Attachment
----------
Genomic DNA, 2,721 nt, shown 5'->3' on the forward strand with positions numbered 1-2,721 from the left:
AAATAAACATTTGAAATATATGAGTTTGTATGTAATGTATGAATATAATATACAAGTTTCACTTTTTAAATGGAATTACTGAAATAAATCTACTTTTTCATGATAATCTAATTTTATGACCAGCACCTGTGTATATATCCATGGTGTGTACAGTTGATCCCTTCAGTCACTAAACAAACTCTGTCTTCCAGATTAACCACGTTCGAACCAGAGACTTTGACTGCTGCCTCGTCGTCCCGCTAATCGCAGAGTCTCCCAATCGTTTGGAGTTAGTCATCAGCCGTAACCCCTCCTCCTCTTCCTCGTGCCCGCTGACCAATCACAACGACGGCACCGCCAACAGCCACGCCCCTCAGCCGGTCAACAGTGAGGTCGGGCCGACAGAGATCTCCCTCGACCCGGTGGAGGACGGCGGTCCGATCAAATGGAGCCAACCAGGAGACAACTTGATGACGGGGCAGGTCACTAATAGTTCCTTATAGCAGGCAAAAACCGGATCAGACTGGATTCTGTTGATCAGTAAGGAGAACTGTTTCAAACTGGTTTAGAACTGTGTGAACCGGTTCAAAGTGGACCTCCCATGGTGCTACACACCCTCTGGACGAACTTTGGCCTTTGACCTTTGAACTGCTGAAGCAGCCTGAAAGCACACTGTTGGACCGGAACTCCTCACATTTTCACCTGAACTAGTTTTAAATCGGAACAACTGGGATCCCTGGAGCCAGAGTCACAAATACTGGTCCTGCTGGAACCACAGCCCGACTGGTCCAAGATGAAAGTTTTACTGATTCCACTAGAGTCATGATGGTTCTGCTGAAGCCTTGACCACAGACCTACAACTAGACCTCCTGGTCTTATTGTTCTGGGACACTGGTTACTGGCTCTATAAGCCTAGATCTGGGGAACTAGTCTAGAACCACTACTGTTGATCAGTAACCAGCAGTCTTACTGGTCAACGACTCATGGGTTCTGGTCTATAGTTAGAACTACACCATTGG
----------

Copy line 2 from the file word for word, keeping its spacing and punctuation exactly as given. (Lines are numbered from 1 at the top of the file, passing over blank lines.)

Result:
AAATAAACATTTGAAATATATGAGTTTGTATGTAATGTATGAATATAATATACAAGTTTCACTTTTTAAATGGAATTACTGAAATAAATCTACTTTTTCATGATAATCTAATTTTATGACCAGCACCTGTGTATATATCCATGGTGTGTACAGTTGATCCCTTCAGTCACTAAACAAACTCTGTCTTCCAGATTAACCACGTTCGAACCAGAGACTTTGACTGCTGCCTCGTCGTCCCGCTAATCGCAGAGTCTCCCAATCGTTTGGAGTTAGTCATCAGCCGTAACCCCTCCTCCTCTTCCTCGTGCCCGCTGACCAATCACAACGACGGCACCGCCAACAGCCACGCCCCTCAGCCGGTCAACAGTGAGGTCGGGCCGACAGAGATCTCCCTCGACCCGGTGGAGGACGGCGGTCCGATCAAATGGAGCCAACCAGGAGACAACTTGATGACGGGGCAGGTCACTAATAGTTCCTTATAGCAGGCAAAAACCGGATCAGACTGGATTCTGTTGATCAGTAAGGAGAACTGTTTCAAACTGGTTTAGAACTGTGTGAACCGGTTCAAAGTGGACCTCCCATGGTGCTACACACCCTCTGGACGAACTTTGGCCTTTGACCTTTGAACTGCTGAAGCAGCCTGAAAGCACACTGTTGGACCGGAACTCCTCACATTTTCACCTGAACTAGTTTTAAATCGGAACAACTGGGATCCCTGGAGCCAGAGTCACAAATACTGGTCCTGCTGGAACCACAGCCCGACTGGTCCAAGATGAAAGTTTTACTGATTCCACTAGAGTCATGATGGTTCTGCTGAAGCCTTGACCACAGACCTACAACTAGACCTCCTGGTCTTATTGTTCTGGGACACTGGTTACTGGCTCTATAAGCCTAGATCTGGGGAACTAGTCTAGAACCACTACTGTTGATCAGTAACCAGCAGTCTTACTGGTCAACGACTCATGGGTTCTGGTCTATAGTTAGAACTACACCATTGG